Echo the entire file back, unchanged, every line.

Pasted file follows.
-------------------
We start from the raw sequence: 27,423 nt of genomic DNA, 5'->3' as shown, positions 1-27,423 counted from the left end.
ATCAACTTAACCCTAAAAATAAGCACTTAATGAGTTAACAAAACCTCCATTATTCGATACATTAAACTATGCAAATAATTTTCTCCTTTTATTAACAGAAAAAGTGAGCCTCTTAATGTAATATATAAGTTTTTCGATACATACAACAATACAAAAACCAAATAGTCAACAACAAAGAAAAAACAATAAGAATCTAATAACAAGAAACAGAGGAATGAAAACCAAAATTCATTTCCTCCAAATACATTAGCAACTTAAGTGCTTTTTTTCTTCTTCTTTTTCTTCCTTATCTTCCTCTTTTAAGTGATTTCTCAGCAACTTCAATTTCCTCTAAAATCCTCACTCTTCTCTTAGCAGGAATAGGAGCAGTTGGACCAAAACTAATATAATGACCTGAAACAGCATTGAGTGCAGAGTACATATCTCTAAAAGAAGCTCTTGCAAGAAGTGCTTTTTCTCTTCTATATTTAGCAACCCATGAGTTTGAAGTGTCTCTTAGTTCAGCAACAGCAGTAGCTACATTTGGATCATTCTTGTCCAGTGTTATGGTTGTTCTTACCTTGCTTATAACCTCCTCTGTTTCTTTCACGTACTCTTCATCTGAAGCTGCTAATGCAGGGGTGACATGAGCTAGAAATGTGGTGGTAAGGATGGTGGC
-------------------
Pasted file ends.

We start from the raw sequence: 27,423 nt of genomic DNA, 5'->3' as shown, positions 1-27,423 counted from the left end.
ATCAACTTAACCCTAAAAATAAGCACTTAATGAGTTAACAAAACCTCCATTATTCGATACATTAAACTATGCAAATAATTTTCTCCTTTTATTAACAGAAAAAGTGAGCCTCTTAATGTAATATATAAGTTTTTCGATACATACAACAATACAAAAACCAAATAGTCAACAACAAAGAAAAAACAATAAGAATCTAATAACAAGAAACAGAGGAATGAAAACCAAAATTCATTTCCTCCAAATACATTAGCAACTTAAGTGCTTTTTTTCTTCTTCTTTTTCTTCCTTATCTTCCTCTTTTAAGTGATTTCTCAGCAACTTCAATTTCCTCTAAAATCCTCACTCTTCTCTTAGCAGGAATAGGAGCAGTTGGACCAAAACTAATATAATGACCTGAAACAGCATTGAGTGCAGAGTACATATCTCTAAAAGAAGCTCTTGCAAGAAGTGCTTTTTCTCTTCTATATTTAGCAACCCATGAGTTTGAAGTGTCTCTTAGTTCAGCAACAGCAGTAGCTACATTTGGATCATTCTTGTCCAGTGTTATGGTTGTTCTTACCTTGCTTATAACCTCCTCTGTTTCTTTCACGTACTCTTCATCTGAAGCTGCTAATGCAGGGGTGACATGAGCTAGAAATGTGGTGGTAAGGATGGTGGC